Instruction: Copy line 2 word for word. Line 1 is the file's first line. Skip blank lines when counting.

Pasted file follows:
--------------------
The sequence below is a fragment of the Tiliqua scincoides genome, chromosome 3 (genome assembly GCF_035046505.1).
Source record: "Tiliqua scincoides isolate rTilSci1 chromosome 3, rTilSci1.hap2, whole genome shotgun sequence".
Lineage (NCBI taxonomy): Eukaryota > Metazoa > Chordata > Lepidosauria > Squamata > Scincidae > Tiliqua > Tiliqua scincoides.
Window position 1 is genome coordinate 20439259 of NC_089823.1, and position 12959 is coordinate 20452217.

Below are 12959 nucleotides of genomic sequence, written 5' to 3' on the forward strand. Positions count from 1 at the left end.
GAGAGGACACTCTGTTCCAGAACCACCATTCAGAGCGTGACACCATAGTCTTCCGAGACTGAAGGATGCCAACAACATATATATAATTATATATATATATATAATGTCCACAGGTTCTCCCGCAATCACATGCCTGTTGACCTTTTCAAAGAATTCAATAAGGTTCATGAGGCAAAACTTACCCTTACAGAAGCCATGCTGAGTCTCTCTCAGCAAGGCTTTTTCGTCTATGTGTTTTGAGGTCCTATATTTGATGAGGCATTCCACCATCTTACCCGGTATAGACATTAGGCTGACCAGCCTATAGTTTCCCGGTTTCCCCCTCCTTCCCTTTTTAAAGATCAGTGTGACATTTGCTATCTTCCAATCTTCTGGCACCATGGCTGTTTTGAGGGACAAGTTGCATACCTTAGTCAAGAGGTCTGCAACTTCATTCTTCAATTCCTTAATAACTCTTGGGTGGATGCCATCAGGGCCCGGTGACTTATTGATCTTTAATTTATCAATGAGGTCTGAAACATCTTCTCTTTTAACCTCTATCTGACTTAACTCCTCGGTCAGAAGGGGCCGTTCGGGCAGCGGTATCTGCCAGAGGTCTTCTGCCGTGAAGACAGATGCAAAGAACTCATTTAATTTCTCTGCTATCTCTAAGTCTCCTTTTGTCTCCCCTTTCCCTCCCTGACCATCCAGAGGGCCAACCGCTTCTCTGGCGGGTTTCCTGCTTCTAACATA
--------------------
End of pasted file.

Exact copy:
Source record: "Tiliqua scincoides isolate rTilSci1 chromosome 3, rTilSci1.hap2, whole genome shotgun sequence".